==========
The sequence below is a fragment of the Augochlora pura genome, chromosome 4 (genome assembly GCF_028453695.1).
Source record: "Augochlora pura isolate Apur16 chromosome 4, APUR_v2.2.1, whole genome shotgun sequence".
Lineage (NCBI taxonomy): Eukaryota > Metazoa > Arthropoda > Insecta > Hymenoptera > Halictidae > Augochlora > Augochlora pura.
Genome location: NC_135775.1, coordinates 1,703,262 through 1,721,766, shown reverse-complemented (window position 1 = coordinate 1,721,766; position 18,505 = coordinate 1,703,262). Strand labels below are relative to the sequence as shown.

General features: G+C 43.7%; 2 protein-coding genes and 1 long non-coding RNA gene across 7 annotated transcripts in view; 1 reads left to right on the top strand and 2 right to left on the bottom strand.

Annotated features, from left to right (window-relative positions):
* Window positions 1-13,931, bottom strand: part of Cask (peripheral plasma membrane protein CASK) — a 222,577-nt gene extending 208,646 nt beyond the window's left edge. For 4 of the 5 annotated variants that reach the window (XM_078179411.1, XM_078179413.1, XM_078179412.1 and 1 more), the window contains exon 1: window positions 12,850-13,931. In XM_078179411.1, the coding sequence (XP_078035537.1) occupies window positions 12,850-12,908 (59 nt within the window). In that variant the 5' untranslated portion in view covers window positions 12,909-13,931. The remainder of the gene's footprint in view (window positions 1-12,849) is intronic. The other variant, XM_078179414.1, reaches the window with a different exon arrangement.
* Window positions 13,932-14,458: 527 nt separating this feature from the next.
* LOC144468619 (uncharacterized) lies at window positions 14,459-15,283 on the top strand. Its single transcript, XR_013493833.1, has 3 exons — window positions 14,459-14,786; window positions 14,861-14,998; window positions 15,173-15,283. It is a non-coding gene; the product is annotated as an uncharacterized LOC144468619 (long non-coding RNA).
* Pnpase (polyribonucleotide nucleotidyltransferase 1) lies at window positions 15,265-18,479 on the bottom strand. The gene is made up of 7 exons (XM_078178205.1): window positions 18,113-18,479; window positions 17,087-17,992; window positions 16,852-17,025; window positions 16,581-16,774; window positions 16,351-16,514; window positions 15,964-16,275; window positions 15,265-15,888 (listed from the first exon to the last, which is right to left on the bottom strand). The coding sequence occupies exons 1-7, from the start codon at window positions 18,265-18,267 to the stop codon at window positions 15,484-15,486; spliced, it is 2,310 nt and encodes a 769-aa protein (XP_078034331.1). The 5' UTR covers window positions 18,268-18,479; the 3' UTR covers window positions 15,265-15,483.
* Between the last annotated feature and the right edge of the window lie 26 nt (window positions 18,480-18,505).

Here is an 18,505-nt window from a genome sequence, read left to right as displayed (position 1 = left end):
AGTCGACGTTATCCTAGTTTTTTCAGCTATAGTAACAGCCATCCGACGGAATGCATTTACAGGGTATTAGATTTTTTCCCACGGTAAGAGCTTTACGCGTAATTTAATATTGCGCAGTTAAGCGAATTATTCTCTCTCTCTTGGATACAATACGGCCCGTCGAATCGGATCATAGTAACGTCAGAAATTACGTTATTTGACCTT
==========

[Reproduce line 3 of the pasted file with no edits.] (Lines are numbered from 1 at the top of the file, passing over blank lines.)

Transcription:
Lineage (NCBI taxonomy): Eukaryota > Metazoa > Arthropoda > Insecta > Hymenoptera > Halictidae > Augochlora > Augochlora pura.